Abortion is the only event that modern liberals think too violent and obscene to portray on TV. This is not because they are squeamish or prudish. It is because if people really knew what abortion looked like, it would destroy their pretense that it is a civilized answer to the problem of what to do about unwanted babies
I’m fond of steampunk and I’m fond corsetry. Actually, it’s quite possible that my fondness for steampunk is partially because of its intersectionality with corsetry. So, when I come across something like Kay Morgan’s steampunk corset photo shoot, I’m quite pleased.
Yeah, that’s some high steam pressure indeed! And it’s and a most amazing steampunk corset by Jeroen van der Klis from Bizarre Design.
I have no earthly idea who this young woman is but for some reason she looks a lot like Agatha Heterodyne from Phil and Kaja Foglio’s Girl Genius series of comics or, at least, she does to me. And hey! While I’m not one to dabble in watercolors, I like that look a lot.
And what’s not to like? The character, Agatha Heterodyne is a strong, vibrant female protagonists. She goes far beyond the realm of “perky” or “plucky.” She’s both possessed of strong physical prowess and is a multi-talented genius, hence the series’ title. She’s also far less waifish of vampish and far more robustly curvaceous than is the norm for women in graphic novels.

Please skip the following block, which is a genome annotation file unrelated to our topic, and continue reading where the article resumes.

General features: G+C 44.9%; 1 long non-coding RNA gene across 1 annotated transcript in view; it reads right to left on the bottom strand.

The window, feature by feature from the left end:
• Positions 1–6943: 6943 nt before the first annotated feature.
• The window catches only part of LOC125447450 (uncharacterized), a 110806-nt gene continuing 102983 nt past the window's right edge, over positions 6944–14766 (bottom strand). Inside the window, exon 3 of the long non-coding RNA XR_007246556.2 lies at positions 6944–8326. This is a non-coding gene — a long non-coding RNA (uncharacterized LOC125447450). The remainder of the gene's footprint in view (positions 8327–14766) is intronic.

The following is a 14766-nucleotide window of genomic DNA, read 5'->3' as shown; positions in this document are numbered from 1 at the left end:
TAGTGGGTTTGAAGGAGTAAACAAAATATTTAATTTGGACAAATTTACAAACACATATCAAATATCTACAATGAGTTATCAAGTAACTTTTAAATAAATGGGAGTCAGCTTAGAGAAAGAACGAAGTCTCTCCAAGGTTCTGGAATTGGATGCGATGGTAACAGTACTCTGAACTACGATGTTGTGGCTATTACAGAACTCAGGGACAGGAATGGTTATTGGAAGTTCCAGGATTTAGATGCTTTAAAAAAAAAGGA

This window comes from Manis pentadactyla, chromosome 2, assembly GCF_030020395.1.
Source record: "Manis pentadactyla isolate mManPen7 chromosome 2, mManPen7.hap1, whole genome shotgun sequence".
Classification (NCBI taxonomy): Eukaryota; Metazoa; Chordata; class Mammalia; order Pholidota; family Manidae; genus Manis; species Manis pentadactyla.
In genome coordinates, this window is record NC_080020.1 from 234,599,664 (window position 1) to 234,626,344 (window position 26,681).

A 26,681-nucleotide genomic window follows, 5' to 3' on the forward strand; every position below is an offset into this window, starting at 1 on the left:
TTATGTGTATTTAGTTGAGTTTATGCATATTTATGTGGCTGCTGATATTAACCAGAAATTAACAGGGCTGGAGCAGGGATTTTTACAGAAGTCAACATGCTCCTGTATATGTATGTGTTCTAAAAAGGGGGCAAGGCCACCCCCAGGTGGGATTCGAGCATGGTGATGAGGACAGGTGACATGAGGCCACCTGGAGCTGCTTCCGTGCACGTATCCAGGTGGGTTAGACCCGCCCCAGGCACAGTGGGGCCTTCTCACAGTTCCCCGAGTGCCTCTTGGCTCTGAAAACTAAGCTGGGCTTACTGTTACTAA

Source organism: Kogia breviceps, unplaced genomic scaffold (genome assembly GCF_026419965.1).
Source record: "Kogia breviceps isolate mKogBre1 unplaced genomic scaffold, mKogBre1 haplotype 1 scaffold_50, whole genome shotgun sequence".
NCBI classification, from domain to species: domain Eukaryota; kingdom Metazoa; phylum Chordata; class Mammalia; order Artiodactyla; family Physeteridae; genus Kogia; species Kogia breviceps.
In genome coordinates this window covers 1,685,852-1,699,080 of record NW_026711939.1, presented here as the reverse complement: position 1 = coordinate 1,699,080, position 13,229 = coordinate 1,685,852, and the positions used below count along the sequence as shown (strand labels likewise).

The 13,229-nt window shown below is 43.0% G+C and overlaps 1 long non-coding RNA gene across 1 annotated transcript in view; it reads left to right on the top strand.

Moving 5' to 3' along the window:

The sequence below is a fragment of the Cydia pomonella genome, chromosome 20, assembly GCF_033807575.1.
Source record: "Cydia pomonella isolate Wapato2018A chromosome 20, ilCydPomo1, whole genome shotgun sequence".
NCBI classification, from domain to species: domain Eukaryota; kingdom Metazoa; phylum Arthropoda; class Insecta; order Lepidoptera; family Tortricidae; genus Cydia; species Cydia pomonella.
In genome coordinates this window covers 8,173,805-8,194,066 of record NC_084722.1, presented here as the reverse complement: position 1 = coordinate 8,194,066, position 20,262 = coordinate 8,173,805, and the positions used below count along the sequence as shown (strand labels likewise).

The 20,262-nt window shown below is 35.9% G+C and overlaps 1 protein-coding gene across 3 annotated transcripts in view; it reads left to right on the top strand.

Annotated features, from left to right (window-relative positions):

Girl Genius is now a web comic or, if you’re like me and like a good book, you can get the omibus edition. Either way, this comic series is a lot of fun and has a different sort of cast of characters and plots than is the norm.
It’s billed as Gaslamp Fantasy as opposed to Steampunk because it combines magic with big, clanking, Victorian-style steampunkesque tech, old-fashioned clothes, Frankenstein monsters, and airships – lots and lots of airships – to create a new whole and a new genre.
Steampunk brings us back to the individualism and optimism prevalent before the first world war. As such, it reminds us of a romanticism that is sorely lacking in the modern, mass-produced, mass-marketed age.
Hence, I’m steaming things up a bit here at Reflections From a Murky Pond.
I’ve showcased reconstructions of Disney Princesses before and I’m doing it again because the concept of altering these characters to be less insipid deserves repeating and Korean artist Inshoo’s rendering of them as steampunk adventuresses is awesome.
I really don’t think these characters would be waiting around for a Prince to save them or heading off to see the Wizard in hopes that he’ll have a solution. All four of them look more like they’d solve for the problems themselves and let the Devil pick up the pieces. 😉
The term “Steampunk” may have been coined by science fiction author K. W. Jeter in the spring of 1987 but the actual origins of the genre have remained obscure and a matter of some debate in fandom … until now.
They Boldly Went…To Victorian England
The crew of the Enterprise never could resist a bit of time travel and it’s not surprising that they’d eventually end up in Victorian England or that they’d be the root cause of Steampunk. 😉
We’re just all very lucky that Retronaut unearthed these images of Capt. Kirk and crew by Rabbit Tooth. Otherwise, the true origin of Steampunk would still be lost to history.